In Uglies, appearance is right where it should be: out in the open. A lot of this book involves people arguing over prettiness vs. ugliness in very open ways, as Tally and Shay do. "Appearance" in this book isn't just people saying "I like your hair"; it's more like, "I like your hair, therefore I want to be friends" or "I like your hair because it's like everyone else's and now society is equal." But by the end of the book, we're left wondering: if we're supposed to be learning that appearance doesn't matter, why does Tally end up undergoing the pretty surgery?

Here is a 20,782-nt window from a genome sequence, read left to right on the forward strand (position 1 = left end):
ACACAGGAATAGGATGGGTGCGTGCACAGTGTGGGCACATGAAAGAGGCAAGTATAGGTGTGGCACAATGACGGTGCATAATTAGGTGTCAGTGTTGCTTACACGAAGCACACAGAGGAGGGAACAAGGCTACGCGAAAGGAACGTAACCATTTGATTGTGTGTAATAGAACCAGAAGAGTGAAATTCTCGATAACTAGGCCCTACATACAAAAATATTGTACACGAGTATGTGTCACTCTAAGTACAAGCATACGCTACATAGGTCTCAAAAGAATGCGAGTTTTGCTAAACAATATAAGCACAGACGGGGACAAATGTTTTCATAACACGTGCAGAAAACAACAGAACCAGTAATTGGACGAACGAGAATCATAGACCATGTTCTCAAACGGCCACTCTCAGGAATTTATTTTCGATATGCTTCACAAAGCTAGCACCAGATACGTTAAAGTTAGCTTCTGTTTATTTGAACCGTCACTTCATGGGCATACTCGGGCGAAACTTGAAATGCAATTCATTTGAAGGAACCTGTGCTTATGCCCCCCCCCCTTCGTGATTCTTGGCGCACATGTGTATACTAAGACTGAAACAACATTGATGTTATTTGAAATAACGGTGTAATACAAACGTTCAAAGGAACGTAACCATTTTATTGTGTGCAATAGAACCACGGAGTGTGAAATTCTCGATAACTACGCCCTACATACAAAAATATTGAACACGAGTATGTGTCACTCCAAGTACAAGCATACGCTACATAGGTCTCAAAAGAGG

While David argues (after-school-special-style) that what's inside is important, the book shows how important appearances are.
Uglies doesn't talk about coming-of-age changes like puberty (your ugly, changing body) or other natural changes in order to focus on the unnatural pretty surgery.